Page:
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A friend is dating a friend, but one’s keeping a secret

Updated: March 18, 2014 4:15PM

Dear Cheryl,

I have a dilemma. At a party at my house, one of my good friends, Shelly, hooked up with one of my husband’s good friends, Ted. (I’ve been friends with Shelly for 10 years. My husband has been friends with Ted for 25 years.) The two of them have been in a relationship for about a year now.

Recently, while trolling Facebook, Shelly noticed a post in which Ted’s ex-wife commented that her daughter (Ted’s ex-stepdaughter) hates Ted for good reason. Shelly questioned Ted, who stated that his ex-wife is crazy and left it at that.

I told my husband about the incident and he informed me that Ted had been accused of “touching” the stepdaughter when she was a pre-teen. My husband told me that it was a lie and that he knows Ted’s ex-wife is vindictive and made it up. No charges were ever filed. My husband made me promise not to tell Shelly.

As a woman and former abuse survivor, I’m conflicted. I don’t want to break my husband’s confidence, and I know if I tell Shelly in confidence she won’t be able to keep it a secret. She’s been talking about having kids with Ted. What should I do?


Dear Conflicted,

Since Ted’s ex-wife hinted about the abuse on Facebook, it’s hardly a secret. Anyone reading between the lines might wonder if some sort of abuse took place. Tell your husband that if Shelly and Ted stay together, this is going to come out at some point and it should. Shelly has a right to know so she can make up her own mind as to whether or not the abuse actually happened.

The best way to handle it would be your husband talking to Ted, telling him he has to tell Shelly. His ex-wife is going to make sure she finds out and it’s better if it comes from him. And sooner is way better than later.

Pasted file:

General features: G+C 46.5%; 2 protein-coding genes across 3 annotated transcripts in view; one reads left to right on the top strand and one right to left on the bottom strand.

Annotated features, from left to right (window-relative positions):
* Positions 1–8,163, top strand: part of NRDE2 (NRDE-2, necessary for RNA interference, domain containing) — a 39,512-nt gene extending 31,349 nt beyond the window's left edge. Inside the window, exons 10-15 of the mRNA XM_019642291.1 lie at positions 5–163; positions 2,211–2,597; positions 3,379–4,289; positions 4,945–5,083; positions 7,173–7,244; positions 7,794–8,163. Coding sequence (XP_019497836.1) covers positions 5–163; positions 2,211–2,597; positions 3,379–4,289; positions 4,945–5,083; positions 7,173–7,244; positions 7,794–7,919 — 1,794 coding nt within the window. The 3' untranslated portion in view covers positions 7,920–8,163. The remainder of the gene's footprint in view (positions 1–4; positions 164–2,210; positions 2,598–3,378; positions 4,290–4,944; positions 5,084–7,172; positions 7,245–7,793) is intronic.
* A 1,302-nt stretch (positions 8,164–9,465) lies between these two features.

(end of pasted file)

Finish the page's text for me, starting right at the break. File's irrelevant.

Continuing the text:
If your husband refuses, tell him he’s placed you in an impossible position. Your friend needs to know.

Dear Readers,

We recently discussed looks and whether it was so bad to be “average.” Your thoughts ...

SALLY: My husband calls it “Good-looking Woman Syndrome.” About age 12 or 13 these girls decide they get so much attention from their appearance, they neglect every other aspect of their self-development. Why should they bother when they assume they’re going to marry some rich guy and everything will just be given to them?

The difficulty for these women starts when they reach the age where they no longer get the attention they’re used to and the husband has moved on. They’re in middle age going through a first adolescence, wondering for the first time who they really are. The movie “Blue Jasmine” describes this totally.

LINDA: I’ve never forgotten an interview I once read with Joan Collins. She was asked what it was like for a beautiful woman to get older. She said it was like being born rich and getting poorer.

I guess I’m happy that I was never beautiful because as I age and become wiser, more tolerant, and all-over happier, I feel as if I’m getting richer and richer, not poorer and poorer.

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